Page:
Femi Gbajabiamila, Speaker of the House of Representatives, has doubted the rebuttal made by the National Youth Service Corps (NYSC) over the ransom payment tip it proffered to corps members in a handbook.
The NYSC, on page 56 of the handbook entitled: ‘Security Awareness and Education Handbook For Corps Members and Staff,’ had advised corps members travelling on “high-risk” roads to alert their “family members, friends and colleagues to have someone on hand to pay off the ransom that could be demanded” in case they are kidnapped.
The service, however, denied knowledge of such advice in the handbook.
Bringing up the matter during plenary on Tuesday, Ndudi Elumelu, the House Minority Leader, moved a motion to probe the reported tip made by the NYSC.
According to Elumelu, the inclusion of such a tip in the manual indicates a lack of concern for the safety of corps members and complete collapse of the country’s security architecture.
He said: “The House is concerned that in the last few days, reports have surfaced with picture evidence of an embarrassing provision under Section 65(e) of the NYSC Security Tips pamphlet, advising corps members to tell their families to make ransoms available in case they are kidnapped on the road.
“Then House is also concerned that the inclusion of the said section shows a complete collapse in the architectural system of the country’s security forces and a major worry for friends and family as to why their children should be allowed to participate in this compulsory exercise.
“The House is further concerned that the provision shows a lack of concern for the safety of corps members, as against the provisions of Section 19 of the Public Officers Protection Act which places the welfare and security of Corp members on the Federal Government;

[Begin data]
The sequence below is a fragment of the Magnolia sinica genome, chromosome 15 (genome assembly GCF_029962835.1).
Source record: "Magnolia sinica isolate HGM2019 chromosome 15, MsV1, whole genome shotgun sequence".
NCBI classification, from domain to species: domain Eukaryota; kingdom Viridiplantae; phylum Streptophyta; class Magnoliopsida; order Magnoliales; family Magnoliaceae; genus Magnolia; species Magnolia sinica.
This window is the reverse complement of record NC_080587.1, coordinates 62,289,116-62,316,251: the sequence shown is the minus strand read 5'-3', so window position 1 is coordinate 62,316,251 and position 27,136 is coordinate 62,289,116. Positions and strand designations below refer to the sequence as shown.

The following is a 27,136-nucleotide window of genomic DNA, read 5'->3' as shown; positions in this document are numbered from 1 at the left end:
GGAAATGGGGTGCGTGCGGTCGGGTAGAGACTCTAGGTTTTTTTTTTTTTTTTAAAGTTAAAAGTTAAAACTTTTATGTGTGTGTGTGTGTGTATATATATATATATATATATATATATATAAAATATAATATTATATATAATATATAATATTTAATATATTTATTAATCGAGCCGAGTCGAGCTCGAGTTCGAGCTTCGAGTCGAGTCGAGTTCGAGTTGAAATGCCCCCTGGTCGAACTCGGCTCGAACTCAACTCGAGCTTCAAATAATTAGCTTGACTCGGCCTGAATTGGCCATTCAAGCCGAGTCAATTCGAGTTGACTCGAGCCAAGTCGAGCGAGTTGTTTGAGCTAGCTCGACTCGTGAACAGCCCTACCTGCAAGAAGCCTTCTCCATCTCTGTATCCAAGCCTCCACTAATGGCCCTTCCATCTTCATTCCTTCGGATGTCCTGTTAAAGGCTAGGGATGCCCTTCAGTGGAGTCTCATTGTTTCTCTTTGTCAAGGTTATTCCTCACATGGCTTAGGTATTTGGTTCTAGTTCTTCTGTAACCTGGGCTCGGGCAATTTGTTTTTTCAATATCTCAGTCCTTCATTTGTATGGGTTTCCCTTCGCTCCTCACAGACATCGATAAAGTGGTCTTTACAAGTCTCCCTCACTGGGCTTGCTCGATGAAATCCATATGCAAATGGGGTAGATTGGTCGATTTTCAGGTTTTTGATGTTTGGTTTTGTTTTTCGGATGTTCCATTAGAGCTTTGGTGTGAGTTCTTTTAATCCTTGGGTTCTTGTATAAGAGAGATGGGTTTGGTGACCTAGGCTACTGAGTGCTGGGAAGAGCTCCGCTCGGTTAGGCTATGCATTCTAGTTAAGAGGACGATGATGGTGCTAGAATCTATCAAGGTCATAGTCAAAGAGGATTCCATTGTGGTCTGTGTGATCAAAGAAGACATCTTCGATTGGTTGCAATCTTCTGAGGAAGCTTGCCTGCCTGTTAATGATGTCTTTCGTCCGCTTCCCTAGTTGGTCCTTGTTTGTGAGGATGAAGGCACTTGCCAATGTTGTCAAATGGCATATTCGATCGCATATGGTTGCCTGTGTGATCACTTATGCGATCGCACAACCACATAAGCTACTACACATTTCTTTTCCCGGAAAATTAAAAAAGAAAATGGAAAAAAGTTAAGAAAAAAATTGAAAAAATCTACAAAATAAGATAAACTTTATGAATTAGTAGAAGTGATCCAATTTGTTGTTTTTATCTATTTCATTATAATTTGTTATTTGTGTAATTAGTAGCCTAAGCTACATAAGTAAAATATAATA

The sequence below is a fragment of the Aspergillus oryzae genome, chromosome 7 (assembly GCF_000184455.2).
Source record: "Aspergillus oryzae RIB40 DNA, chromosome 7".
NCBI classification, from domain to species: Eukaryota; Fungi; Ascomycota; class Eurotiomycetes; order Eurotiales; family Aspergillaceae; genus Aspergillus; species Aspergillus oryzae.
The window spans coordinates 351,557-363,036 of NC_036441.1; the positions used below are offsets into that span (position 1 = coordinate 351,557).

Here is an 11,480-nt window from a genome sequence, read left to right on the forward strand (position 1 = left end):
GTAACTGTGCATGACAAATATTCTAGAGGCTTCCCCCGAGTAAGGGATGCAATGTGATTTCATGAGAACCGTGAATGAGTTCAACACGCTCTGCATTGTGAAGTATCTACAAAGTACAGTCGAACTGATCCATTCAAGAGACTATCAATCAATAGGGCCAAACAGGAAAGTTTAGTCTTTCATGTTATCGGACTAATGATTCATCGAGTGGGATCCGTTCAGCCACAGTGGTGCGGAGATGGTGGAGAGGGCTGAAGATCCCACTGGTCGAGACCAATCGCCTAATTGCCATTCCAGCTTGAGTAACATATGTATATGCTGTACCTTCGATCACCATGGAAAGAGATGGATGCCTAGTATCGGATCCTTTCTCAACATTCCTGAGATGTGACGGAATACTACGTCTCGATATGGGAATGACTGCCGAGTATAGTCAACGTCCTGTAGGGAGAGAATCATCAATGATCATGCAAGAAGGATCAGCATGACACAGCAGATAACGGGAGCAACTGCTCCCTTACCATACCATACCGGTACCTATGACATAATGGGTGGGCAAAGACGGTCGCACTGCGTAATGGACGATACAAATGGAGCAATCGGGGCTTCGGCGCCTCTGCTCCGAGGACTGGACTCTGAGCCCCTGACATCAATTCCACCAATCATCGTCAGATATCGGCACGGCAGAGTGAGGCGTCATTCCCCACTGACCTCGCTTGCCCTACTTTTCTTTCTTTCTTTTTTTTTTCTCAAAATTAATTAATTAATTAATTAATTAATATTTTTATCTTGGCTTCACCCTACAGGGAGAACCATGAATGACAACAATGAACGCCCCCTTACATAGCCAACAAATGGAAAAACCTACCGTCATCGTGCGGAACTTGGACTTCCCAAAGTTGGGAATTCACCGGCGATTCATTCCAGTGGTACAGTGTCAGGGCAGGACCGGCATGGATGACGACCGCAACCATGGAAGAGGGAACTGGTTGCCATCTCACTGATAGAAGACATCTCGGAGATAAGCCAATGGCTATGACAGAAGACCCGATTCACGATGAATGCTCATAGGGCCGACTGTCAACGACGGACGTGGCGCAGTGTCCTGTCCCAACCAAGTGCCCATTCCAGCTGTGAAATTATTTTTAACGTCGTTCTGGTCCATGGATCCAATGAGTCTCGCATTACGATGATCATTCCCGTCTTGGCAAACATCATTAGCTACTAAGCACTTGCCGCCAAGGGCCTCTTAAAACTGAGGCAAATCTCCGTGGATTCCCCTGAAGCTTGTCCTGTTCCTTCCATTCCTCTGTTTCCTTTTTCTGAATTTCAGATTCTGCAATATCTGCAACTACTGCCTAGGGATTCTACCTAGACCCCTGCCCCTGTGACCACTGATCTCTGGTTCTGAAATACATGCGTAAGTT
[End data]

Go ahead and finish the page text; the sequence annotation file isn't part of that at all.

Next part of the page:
“The House is disturbed that the insertion of such a clause by the NYSC in its security tips manual portrays the inability of the government to provide security on the highways, as well as surrender by the government to kidnappers and bandits.”
The Minority Leader subsequently prayed the House to mandate its Committee on Youth Development to investigate the inclusion of such tip.
Gbajabiamila, however, noted that the NYSC had denied that such advice was in its handbook.
But Elumelu responded: “I am aware that they tried to deny it but I have before me the pamphlet – the public document – which I got from the NYSC certified and Section 65(e) is very clear and unambiguous. And this is the pamphlet that they have been using everywhere.”
Gbajabiamila, thereafter, noted that the inclusion of the said advice and the official denial of the advice by management of the corps is “problematic”.
The Speaker stated that the NYSC seemed to have lied in its official response, especially if the security tip was included in the official handbook.
He said: “If that is from NYSC, it is definitely problematic…if it is. But where an institution has come out publicly, not privately, and officially denied something, we must also take cognisance of the fact – which is a problem in this country – about documents, even the Constitution – unfortunately, you find fake (copies of the) Constitution being sold on the streets – and something needs to be done about that.
“I find it difficult that if they (NYSC) truly put that in there – and I am not holding a brief for them; maybe they did; if they truly have that in their official pamphlet and they still come out and deny it; that is not a denial, that is a lie. There is a difference; that is actually a lie if they actually did that.”
Gbajabiamila, however, ruled that the House verifies the authenticity of the handbook. “If it is authentic, then, there is a problem,” he stated.
The motion to investigate the matter was unanimously adopted by the lawmakers.